Skip Navigation LinksHome > March 2011 - Volume 19 - Issue 1 > Spiritual Well-Being in Patients With Rheumatoid Arthritis
Journal of Nursing Research:
doi: 10.1097/JNR.0b013e31820b0f8c
Original Articles

Spiritual Well-Being in Patients With Rheumatoid Arthritis

Lin, Wen-Chuan1; Gau, Meei-Ling2; Lin, Hui-Chen1; Lin, Hung-Ru3*

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Background: Rheumatoid arthritis (RA) is a chronic, long-term, and non-life-threatening disease. Individuals with RA face various daily pressures that include physical symptoms as well as feelings of helplessness, dependency, threats to self-respect, interference with social activities, disruptions of family ties, and difficulties in continuing to work. Quality of life reflects a patient's spiritual well-being and can be used as an important indicator of adaptation to RA.

Purpose: The aim of this study was to describe the status of spiritual well-being in RA patients.

Methods: This study used meta-synthesis with Sandelowski and Barroso's qualitative meta-summary technique. A comprehensive search of Academic Search Complete, CINAHL, MEDLINE, PsycARTICA LES, and SocINDEX using relevant keywords identified primary research studies that have previously explored spiritual well-being in patients with RA. Each study was systematically evaluated on the basis of the following inclusion criteria: (a) clear descriptions of research purposes and qualitative research, sampling strategies and techniques used; (b) statement of sample size and sample variables; (c) description of data analysis methods used; and (d) quality of research finding presentation.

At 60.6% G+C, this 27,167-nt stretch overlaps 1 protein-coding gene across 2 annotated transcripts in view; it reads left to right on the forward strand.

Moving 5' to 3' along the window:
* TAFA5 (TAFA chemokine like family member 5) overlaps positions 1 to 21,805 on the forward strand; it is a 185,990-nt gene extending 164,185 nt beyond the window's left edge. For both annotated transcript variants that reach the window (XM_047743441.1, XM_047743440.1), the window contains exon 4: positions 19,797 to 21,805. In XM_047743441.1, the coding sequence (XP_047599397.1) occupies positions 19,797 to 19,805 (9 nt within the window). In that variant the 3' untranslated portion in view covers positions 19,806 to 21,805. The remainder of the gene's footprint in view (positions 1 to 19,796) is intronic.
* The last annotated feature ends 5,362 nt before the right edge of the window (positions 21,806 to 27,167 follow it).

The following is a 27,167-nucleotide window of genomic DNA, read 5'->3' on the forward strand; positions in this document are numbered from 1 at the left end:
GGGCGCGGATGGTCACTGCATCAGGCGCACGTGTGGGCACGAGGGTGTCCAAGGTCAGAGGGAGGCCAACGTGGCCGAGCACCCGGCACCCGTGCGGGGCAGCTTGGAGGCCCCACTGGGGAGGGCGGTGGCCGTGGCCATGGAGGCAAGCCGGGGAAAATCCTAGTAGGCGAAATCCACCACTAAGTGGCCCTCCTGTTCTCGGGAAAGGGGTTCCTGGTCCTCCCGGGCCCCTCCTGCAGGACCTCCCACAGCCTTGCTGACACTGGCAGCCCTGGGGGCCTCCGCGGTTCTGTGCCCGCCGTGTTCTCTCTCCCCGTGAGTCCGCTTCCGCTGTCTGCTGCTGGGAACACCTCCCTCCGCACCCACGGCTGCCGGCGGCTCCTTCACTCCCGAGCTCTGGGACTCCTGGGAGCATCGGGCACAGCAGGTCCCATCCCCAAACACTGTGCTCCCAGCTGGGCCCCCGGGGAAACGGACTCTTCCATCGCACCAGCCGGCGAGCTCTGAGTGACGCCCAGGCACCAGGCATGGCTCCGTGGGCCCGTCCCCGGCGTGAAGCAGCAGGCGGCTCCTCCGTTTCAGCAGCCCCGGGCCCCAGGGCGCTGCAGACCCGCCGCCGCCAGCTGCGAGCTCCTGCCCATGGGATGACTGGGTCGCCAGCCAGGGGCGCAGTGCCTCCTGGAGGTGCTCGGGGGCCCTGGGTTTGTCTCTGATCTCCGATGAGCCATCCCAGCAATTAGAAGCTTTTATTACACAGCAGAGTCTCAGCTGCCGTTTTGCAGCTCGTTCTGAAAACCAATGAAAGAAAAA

Results: A total of 675 articles, published between 1995 and 2009, were found. Ten met the inclusion criteria. The results revealed four consistent themes related to RA patients' spiritual well-being, namely, living with the disease, reclaiming control, reframing the situation, and bolstering courage.

Conclusions/Implications for Practice: Multifaceted resources should be used to give patients spiritual support. These resources should include establishing cognition-based education programs that provide information about the disease and programs that offer strong support for patient groups. Curricula should address how to plan family education courses. Spiritual well-being as presented in this study should be integrated into quality-of-life evaluations of RA patients and provide an evaluation tool able to assess the effectiveness of various interventions.

© 2011 Lippincott Williams & Wilkins, Inc.


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